When you have built a new home one of the biggest costs savings you can make is to paint the interior of the house yourself. The amount you will save is dependent on the size of your home and the quality of paint you use, but can be anywhere from $2000 to $6000.
So now that you have decided you are going to paint your new house yourself, how do you go about it?
Step 1: Figure out how much paint you will need
Since your home is freshly built, you will no doubt have access to your house plans. If this is the case you can simply take your plans to your local paint shop and they will be able to figure out the total area for painting.
If you don’t have your house plans then you will need to measure the height and width of the walls in every room that needs painting. You will also need to measure the length and width of the ceiling in every room. You can then input your measurements into this handy paint calculator from Bunnings.
Note that since you are painting porous, previously unpainted walls, you will require 20% more paint than the above calculator suggests.
Step 2: Figure out your paint finish and colours
Colour is a very personal thing and getting it wrong can be an expensive exercise. Make full use of the expertise your local paint store has to offer and when in doubt, use neutral paint colours. You can then brighten up the room with things like cushions, rugs and paintings.
When it comes to paint finishes we generally suggest a satin finish for walls as it is low sheen (doesn’t show little imperfections) but washable. In wet rooms such as kitchens, bathrooms and the laundry we suggest a gloss finish as it is durable, copes well with humidity and is easily washed. For the ceilings you would use a ceiling paint that is flat as it will cover the little lumps and bumps (that ceilings generally have) very nicely.
Step 3: Preparation
This is probably the most important part of the job if a professional standard finish is what you are after. But it is also the step most people usually skimp on. Make sure all little holes and dings in the surface are filled and then sanded smooth.
Once this is done you then need to wash down the walls with a sugar soap solution. A sponge mop allows this job to be done quickly and easily.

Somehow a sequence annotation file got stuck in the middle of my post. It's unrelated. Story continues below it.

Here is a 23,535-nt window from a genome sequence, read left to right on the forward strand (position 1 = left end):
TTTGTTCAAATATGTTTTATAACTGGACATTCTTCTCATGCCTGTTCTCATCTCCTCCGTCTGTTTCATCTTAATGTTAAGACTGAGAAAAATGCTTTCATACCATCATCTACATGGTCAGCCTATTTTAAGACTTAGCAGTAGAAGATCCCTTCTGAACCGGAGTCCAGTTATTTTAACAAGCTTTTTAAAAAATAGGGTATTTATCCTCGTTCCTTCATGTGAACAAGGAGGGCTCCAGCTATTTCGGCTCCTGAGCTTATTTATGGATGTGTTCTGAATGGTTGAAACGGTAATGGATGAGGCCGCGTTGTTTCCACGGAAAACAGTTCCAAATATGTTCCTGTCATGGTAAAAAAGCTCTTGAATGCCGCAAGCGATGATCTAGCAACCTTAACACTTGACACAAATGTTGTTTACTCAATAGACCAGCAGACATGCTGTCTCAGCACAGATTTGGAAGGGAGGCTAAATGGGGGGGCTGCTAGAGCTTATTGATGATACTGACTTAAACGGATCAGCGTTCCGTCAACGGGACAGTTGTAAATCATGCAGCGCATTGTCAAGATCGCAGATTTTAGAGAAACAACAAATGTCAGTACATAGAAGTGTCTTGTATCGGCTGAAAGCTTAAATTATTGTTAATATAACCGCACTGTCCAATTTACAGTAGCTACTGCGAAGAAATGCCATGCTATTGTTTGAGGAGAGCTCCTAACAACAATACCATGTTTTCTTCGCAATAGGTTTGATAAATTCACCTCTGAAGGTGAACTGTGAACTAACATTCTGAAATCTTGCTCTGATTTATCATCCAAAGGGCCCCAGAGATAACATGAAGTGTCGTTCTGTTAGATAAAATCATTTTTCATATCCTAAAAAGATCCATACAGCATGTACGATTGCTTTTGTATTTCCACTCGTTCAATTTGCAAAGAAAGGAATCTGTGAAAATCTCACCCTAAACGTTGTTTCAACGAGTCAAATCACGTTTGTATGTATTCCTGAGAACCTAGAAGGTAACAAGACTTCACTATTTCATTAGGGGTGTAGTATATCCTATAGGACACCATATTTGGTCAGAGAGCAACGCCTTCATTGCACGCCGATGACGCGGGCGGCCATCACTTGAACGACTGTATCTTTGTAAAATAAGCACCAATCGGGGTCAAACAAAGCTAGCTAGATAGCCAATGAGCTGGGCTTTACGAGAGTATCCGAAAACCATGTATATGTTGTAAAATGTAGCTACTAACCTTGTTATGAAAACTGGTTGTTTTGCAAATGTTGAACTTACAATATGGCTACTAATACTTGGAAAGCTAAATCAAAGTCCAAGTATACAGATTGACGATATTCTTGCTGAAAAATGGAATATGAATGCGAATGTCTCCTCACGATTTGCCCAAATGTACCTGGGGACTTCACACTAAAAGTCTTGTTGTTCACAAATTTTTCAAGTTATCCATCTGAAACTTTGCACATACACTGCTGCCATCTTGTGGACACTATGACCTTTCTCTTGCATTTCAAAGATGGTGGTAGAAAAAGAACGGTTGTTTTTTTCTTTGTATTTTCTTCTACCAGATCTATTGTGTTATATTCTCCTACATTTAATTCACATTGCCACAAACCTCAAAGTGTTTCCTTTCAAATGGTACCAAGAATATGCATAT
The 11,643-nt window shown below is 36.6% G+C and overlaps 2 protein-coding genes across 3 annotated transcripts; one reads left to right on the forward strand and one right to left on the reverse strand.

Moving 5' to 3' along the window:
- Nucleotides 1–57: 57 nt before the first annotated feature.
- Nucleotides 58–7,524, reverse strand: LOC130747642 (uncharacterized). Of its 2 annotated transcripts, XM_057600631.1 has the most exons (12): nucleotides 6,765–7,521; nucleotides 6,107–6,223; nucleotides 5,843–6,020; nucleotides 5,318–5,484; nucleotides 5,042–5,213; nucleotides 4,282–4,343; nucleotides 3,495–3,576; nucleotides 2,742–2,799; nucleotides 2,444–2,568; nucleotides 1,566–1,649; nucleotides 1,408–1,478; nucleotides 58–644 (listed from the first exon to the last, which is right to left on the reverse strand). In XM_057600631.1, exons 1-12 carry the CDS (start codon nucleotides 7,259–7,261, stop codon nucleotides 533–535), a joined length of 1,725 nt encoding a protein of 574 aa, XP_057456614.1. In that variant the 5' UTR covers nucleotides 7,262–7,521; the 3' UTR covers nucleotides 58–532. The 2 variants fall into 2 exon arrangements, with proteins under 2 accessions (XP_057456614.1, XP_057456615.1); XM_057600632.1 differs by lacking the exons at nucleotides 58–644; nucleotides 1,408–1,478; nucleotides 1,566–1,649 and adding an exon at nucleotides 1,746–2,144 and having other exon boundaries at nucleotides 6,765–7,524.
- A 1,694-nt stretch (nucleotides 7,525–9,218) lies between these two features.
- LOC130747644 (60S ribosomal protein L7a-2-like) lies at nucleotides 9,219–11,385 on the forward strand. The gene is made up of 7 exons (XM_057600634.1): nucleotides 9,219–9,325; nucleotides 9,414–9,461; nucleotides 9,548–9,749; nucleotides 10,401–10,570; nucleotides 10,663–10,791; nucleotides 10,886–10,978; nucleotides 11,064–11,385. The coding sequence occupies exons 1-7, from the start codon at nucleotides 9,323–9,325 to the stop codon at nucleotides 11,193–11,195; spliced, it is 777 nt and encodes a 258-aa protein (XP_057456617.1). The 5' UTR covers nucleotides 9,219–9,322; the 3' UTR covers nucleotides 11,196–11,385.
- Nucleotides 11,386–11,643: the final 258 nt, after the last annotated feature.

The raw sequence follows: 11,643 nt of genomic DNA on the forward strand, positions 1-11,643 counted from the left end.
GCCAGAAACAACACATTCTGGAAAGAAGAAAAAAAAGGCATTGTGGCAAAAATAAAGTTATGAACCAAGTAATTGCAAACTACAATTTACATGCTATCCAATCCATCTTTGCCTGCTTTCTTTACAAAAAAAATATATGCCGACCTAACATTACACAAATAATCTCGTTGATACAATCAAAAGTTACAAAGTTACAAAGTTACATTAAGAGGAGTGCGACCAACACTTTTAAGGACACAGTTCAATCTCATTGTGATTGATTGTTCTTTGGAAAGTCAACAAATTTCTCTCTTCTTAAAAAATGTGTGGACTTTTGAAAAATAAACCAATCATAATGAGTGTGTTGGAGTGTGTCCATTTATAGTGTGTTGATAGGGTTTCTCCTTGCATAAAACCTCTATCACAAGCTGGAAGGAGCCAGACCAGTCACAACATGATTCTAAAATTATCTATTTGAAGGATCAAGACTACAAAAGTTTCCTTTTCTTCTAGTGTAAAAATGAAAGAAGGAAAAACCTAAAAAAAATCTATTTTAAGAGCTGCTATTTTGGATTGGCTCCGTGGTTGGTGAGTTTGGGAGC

Finally, cover your floors with drop sheets (cloth drop sheets are best) and tape up all window and door frames, light switches and power outlets. It is best to use a special painter’s tape for this job to ensure the tape doesn’t take paint with it when peeled off.
Step 4: Priming
Use a good quality primer a shade or two lighter than your final wall colour. The primer will both seal the new surface and allow the final paint colour to stick to the wall better.
Step 5: Painting
Finally we are at the ‘pay-off’ stage of the job, the bit where your rooms will be brought to life and will seem ‘finished’. Bunnings has a great ‘how to paint a wall’ video here that covers the mechanics of actually painting so we thought we’d share our top tips to achieve a professional result with you
- Start at the top – start with ceilings and cornices so that if any paint drips down, it won’t be dripping on the final wall colour
- Try and paint one wall at a time to avoid painting over an area that has already started to dry (as this avoids any obvious overlapping)
- Always do at least two proper coats. Darker colours might need three coats to ensure an even colour is achieved.
- Use good quality paint, brushes and rollers – cheap brushes drop hairs everywhere, cheap rollers don’t give an even finish and cheap paint will not stand the test of time.
- Don’t rush – painting an entire house is a big job so give yourself plenty of time.